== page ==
Is There a Stigma Associated With Asthma?
Last updated: May 2022
I recently spotted a post asking if the "stigma of asthma" still exists, as it did during the poster's childhood in the 50s and 60s. So, I thought it might be interesting to examine this issue. In today's "enlightened modern age," does this stigma still exist?
Speaking from my own experience growing up in the 60s, I definitely experienced this bias against people with asthma. Although I clearly (looking back) had asthma symptoms as a child, they were generally mild and I was never diagnosed until young adulthood. I'm wondering why? Could it be that my pediatrician did not want to "label" me with a chronic illness?
I do recall a neighbor, though, who had severe asthma and we always pitied her. And I certainly remember hearing that she just "needed to relax and calm down" when her symptoms ramped up and all would be OK.
That attitude infers a belief that asthma is somehow related to emotions or is "all in your head." We know today that this is not at all true. There is still much we need to learn about asthma and causative factors. But, we do know that there is a real physiologic basis to the airway inflammation that causes asthma symptoms.
Yes, anxiety and strong emotions can trigger asthma attacks and/or worsen them. But psychological factors are not the underlying cause of asthma.
There was also a perception in the past that asthma may have been a sort of defect only found in "weak" individuals. This sends the message that, if we are just strong enough, we can exert mind over matter and overcome asthma. Another big misconception!
How the Stigma of Asthma Can Affect Asthma Control
Hopefully, since asthma has reached epidemic proportions, with as many as 25 million people in the U.S. alone affected by this disease, much of the societal stigma no longer exists.
However, among children and teens, who usually want desperately just to "fit in," being embarrassed by asthma symptoms or the need to use an inhaler can have a big impact on asthma control.
Studies have found that teens still believe people with asthma are portrayed in the media as weak. Also, having a chronic illness such as asthma is seen as a negative trait. Because of this, teens may be reluctant to use their inhalers to prevent and treat asthma attacks. In fact, one study suggests that they may only use their inhalers a quarter of the time that they should.
A literature review found that the stigma associated with asthma is one of the important contributing factors for:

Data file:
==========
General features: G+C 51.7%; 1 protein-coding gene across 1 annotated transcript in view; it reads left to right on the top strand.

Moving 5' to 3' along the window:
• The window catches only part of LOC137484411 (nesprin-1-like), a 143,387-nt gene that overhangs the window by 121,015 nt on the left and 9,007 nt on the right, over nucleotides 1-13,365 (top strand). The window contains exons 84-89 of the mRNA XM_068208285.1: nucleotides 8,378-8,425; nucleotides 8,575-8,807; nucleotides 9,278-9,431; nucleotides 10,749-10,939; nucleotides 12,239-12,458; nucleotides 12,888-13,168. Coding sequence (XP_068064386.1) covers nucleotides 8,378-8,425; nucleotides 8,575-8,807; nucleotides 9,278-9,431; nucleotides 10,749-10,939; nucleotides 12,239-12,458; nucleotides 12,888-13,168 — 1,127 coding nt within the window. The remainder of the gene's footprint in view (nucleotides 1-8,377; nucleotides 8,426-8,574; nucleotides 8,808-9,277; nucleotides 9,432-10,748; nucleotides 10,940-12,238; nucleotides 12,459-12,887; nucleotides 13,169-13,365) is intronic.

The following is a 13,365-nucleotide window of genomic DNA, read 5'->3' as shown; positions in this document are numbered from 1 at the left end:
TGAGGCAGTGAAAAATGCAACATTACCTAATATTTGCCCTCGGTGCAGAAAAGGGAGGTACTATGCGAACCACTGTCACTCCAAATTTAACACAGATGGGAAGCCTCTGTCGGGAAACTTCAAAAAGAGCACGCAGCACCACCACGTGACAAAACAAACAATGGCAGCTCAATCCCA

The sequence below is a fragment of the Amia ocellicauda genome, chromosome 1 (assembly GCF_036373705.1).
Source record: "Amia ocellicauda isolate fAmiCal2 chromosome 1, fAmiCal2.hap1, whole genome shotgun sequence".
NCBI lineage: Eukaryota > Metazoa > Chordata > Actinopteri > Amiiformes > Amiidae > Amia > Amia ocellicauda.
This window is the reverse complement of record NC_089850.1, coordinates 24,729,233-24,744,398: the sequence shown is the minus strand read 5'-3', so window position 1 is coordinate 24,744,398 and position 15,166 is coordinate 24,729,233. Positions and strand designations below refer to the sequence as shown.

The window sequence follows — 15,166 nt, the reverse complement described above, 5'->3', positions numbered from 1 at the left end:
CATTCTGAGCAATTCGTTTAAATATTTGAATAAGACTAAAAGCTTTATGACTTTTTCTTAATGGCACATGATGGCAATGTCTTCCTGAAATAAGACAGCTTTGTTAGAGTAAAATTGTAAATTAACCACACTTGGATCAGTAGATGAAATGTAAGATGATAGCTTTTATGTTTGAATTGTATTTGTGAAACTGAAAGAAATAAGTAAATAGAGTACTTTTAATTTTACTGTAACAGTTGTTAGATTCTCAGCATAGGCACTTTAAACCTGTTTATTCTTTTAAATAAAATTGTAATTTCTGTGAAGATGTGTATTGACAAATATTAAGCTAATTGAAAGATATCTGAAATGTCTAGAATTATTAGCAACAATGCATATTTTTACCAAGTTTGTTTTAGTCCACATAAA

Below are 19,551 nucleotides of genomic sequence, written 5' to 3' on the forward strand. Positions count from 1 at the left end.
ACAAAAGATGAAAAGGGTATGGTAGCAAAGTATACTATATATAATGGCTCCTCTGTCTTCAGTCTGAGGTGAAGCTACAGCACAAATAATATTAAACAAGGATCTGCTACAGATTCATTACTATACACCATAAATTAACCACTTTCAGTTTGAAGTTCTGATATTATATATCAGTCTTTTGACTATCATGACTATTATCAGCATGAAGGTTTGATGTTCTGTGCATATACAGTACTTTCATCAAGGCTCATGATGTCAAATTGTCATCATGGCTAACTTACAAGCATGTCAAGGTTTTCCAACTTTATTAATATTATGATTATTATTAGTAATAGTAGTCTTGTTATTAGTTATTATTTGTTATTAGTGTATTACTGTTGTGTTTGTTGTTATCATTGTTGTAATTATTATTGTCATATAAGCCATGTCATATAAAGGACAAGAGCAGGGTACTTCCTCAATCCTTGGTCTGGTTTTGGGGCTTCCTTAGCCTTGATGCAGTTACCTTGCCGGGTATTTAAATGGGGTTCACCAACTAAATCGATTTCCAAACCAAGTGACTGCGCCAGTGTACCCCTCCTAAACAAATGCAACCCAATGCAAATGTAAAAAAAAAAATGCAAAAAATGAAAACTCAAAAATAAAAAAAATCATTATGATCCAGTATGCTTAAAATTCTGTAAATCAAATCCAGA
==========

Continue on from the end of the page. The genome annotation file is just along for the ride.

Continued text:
- Patient anxiety
- Delays in diagnosis
- Denial and hiding the fact of being asthmatic
- Limiting physical activity
- Avoiding inhaler use in public
In other words, the stigma felt by people with asthma creates a barrier to effective self-management practices and higher rates of morbidity and perhaps even mortality.
What Parents Can Do to Help Kids Feel Less Stigmatized
So, what can a parent do to help kids better accept their asthma and to follow an effective treatment plan? Here are a few suggestions:
Help them realize they are not alone. Asthma is extremely common these days! Chances are, they have a few friends or classmates who also have asthma. In fact, more than 7 million children in the U.S. have asthma.
Empower your child/teen to take control of asthma when away from home. Most schools today allow kids to carry their inhalers with them, rather than having to visit the school nurse when needed. Check with your school about their policies. If necessary, advocate for kids to have more independence with inhalers in your school.
Share positive asthma role models with your child. There are many famous athletes and stars who have asthma and who have still excelled in their fields. Seeing this may help your child feel less weird and different.
Keep those lines of communication open. It's not always easy to get children, especially during the teen years, to open up with you about how they are feeling. But it's up to you, as a parent, to broach the subject of asthma stigma. Find out if this is an issue for your child and talk through their feelings. You might even look for a peer support group to help them cope.
Although stereotypes are definitely changing, it seems evident that a stigma still exists about people who have asthma, especially among children and teens.
So, take the time to address the issue and educate your child about why it's important to overcome these barriers and follow their asthma treatment plan. I promise you, it is worth the effort when it leads to a happier child and better asthma control.
How often do you find time to focus on yourself?
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